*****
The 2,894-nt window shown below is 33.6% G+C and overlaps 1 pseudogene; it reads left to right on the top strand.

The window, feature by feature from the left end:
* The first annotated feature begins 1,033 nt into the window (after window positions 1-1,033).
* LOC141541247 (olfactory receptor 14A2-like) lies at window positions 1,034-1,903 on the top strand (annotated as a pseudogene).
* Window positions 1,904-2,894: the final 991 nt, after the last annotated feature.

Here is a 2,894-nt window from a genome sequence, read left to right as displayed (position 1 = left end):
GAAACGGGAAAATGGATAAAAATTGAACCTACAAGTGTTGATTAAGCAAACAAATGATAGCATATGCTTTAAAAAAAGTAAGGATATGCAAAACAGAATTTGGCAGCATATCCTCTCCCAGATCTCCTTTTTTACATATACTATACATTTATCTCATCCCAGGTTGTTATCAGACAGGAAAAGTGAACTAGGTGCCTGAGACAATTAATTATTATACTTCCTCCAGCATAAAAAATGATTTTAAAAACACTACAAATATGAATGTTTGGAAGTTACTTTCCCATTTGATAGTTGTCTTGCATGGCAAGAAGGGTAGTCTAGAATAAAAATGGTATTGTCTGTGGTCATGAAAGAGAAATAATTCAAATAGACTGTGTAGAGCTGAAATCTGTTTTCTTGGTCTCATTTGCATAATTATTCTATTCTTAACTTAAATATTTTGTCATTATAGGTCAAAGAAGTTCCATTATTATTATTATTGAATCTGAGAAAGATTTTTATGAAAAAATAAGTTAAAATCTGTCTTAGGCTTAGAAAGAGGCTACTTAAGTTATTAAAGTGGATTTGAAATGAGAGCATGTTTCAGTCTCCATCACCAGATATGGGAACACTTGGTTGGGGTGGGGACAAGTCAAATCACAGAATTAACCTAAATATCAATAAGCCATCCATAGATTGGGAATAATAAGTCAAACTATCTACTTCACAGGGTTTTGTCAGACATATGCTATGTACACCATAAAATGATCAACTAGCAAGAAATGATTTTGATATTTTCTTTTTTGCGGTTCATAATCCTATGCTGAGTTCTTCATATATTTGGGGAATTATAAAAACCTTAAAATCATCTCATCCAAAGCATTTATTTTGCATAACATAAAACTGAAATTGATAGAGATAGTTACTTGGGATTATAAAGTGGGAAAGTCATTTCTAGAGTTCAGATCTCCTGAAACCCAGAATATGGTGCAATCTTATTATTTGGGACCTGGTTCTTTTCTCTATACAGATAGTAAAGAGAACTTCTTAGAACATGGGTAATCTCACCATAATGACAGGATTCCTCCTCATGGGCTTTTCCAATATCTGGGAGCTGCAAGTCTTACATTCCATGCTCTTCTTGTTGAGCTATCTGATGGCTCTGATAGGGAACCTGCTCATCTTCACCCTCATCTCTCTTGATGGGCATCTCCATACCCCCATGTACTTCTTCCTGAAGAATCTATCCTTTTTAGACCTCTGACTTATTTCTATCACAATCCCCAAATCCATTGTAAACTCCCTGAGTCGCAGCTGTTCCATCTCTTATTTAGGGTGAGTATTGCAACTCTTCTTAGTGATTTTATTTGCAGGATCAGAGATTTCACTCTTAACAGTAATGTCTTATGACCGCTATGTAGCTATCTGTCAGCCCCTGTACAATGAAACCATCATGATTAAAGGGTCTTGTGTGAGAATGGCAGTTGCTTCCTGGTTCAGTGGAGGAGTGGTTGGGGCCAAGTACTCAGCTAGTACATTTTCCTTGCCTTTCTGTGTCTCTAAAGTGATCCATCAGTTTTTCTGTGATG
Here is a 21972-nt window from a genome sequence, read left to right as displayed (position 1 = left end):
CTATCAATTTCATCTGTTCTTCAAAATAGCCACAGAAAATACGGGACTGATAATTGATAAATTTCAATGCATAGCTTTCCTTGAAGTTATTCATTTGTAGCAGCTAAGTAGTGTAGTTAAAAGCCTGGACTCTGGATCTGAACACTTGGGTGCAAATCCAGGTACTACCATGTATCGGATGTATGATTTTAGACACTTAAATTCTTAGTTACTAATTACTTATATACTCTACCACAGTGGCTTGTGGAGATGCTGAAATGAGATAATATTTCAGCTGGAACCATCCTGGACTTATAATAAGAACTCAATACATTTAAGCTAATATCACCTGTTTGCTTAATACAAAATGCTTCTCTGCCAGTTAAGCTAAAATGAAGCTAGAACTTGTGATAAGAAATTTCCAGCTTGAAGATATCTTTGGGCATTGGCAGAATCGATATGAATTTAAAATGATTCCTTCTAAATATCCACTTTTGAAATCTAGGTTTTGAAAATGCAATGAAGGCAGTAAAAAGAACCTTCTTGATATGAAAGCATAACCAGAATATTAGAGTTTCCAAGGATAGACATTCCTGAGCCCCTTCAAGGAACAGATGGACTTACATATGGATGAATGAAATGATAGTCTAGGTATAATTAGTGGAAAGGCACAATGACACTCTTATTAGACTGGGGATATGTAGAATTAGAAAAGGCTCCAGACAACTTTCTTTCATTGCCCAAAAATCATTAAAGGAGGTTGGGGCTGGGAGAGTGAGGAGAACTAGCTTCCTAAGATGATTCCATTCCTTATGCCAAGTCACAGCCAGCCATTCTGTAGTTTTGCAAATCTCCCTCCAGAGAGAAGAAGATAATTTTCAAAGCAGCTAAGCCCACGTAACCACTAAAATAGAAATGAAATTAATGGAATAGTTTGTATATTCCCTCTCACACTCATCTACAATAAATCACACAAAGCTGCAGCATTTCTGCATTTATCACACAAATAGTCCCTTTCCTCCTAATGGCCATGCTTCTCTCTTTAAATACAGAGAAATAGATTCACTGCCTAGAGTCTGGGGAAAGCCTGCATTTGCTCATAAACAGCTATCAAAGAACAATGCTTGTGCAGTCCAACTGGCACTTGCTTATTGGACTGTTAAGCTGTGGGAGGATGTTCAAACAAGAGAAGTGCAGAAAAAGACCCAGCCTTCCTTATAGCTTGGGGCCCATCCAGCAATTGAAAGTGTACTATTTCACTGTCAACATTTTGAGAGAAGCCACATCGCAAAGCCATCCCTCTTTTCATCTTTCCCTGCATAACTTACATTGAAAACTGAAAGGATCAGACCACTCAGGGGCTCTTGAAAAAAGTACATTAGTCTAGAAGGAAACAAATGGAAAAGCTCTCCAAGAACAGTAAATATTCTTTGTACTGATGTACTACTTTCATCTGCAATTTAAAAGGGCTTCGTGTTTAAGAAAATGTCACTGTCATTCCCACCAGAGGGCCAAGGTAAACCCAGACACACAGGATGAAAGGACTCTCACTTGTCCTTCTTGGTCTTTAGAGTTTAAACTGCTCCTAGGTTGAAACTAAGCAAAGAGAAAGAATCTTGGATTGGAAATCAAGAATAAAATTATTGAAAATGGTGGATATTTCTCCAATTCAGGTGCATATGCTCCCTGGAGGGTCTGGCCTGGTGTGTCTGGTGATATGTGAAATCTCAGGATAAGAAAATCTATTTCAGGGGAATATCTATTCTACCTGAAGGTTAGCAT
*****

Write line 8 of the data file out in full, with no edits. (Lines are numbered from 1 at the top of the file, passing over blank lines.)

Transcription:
Here is a 21972-nt window from a genome sequence, read left to right as displayed (position 1 = left end):